Wow! That was a mind-bending conference. Clearly LRO is coming into full flower, its instruments providing solid and fascinating results.
Overall the trip down to Houston was a bonanza for the Lunar Library, with lots of new additions of all kinds, especially from the Half-Price Books down on NASA Road 1. Please note that not everything is filed up top like it used to be. Because of the way Google and OotC catalogue things, any books older than this year are filed in their year of publication. So the only way to find out that I had picked up a copy of the totally cool “Apollo Over the Moon” would be to page through the Selenography (maps of the Moon) section until you got to the stuff from the 1970s. Or for the Space Thrills poster for K-4 educators you would have to go back to 2005 in the Youth Educator Materials section. Part of the fun of the Lunar Library is browsing through the different sections.
At the conference, the speakers came fast and furious, and of course most of the sessions went long. Monday morning was mainly institutional stuff, with updates from the Constellation program, the SMD Decadal Survey, Lunar Quest, OSEWG, NLSI, and LEAG itself. I was hoping to ask a question of Dr. Morrison from NLSI regarding the search for a ‘permanent’ director of the institution, but someone else beat me to it, so obviously I’m not the only one who threw their hat into ring. It doesn’t look like it’s moving very quickly, which means I’m going to have to wait even longer for the closure of the rejection letter I know I’m going to get. On a brighter note, I spoke with Brad Bailey and he said they’re seriously looking at doing a ‘Lunar University’ program this next summer, which I think is a huge step forward. It would be modeled on the Astrobiology Institute that they had out at Ames, which was based on the NASA Academy model, itself based by Dr. Soffen on the ISU model. That means tons of lectures each day, project work on top of that, and talks from top names in the field. I’m definitely going to keep readers apprised of updates about this potential treasure.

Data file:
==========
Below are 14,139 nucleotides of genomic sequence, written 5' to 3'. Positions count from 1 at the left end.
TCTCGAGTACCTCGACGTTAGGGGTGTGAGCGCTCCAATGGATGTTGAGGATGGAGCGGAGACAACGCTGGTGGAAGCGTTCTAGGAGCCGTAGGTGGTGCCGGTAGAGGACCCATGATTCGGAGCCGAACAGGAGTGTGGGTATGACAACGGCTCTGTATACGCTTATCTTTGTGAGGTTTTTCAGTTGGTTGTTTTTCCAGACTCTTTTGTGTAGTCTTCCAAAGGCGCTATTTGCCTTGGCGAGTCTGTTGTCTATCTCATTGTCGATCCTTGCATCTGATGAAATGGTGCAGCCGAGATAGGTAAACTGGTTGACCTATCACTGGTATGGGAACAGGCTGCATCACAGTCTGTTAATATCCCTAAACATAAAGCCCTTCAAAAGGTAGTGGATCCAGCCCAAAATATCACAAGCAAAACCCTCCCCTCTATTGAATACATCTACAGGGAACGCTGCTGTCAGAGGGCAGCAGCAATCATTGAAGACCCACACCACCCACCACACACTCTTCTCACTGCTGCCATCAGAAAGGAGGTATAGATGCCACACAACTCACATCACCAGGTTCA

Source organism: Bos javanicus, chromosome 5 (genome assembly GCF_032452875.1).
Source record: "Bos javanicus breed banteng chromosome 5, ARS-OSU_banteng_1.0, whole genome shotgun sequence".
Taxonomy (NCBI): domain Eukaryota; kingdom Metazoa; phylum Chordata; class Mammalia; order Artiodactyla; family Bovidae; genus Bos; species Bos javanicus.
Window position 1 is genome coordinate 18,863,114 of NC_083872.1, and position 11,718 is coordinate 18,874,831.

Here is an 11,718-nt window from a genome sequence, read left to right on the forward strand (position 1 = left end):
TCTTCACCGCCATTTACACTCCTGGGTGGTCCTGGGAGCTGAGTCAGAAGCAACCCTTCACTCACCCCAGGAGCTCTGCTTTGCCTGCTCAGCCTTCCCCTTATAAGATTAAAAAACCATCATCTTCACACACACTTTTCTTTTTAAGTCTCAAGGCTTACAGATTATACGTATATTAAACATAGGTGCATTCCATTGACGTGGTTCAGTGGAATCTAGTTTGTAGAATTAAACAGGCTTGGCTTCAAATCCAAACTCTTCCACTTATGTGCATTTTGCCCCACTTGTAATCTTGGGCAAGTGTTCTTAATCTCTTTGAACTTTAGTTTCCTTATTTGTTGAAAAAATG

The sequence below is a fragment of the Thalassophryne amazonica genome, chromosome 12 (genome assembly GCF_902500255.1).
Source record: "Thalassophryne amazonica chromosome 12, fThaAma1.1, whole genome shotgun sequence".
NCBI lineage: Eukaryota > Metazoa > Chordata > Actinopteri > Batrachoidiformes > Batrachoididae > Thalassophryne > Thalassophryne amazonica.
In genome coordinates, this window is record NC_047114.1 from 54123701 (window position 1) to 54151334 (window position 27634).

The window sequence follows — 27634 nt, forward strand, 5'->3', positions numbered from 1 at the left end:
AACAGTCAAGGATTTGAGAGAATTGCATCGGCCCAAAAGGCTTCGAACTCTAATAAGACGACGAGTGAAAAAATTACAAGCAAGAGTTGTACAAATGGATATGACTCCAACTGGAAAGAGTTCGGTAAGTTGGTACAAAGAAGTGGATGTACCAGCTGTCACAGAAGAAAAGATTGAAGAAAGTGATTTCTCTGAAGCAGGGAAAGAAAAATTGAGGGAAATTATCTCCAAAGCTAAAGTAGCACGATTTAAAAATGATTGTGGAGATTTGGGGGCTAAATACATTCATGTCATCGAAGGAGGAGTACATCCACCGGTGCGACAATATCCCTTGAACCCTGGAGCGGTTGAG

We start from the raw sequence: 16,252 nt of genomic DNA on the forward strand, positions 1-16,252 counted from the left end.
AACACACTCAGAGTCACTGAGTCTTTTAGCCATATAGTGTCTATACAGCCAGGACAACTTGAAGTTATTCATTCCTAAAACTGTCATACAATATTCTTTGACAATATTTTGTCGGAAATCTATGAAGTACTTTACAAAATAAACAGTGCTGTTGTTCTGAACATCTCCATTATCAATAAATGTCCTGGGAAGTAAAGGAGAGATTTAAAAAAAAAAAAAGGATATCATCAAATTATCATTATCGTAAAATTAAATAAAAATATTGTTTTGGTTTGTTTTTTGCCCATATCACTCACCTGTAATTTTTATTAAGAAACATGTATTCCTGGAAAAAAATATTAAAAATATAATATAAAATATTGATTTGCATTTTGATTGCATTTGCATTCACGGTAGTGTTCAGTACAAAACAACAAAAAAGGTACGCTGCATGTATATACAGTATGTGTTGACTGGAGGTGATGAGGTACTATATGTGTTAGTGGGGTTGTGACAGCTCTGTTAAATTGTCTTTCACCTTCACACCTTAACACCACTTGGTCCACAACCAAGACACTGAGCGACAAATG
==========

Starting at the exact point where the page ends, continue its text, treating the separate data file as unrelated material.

The afternoon was themed around sustainability. Sustainability of funding flows, sustainability of facilities, and sustainability of science. One speaker defined sustainability as the return of value to stakeholders. In the Q&A, I posited that in my field (banking and finance) what they called sustainability we called a dividend. I would define sustainability as creating more value than is consumed. Dallas Bienhoff and Paul Eckert both seemed to be in agreement with my definition. Now, how one defines value is open to debate, and the notion of value should not be confused with that of price, and neither of which should be confused with the concept of cost.
FWIW, I have seen Income Statements wherein the revenues generated were exceeded by the direct expense of producing the items sold. The revenues were generated by the price the consumer paid. From the consumer’s perspective that’s their cost, but the consumer’s perspective is not that of the manufacturer/supplier. From their side of the transaction their cost should have been less than the price paid by the purchaser (consumer). When it’s not, you don’t have a sustainable business, which is a significant credit risk from a banker’s perspective.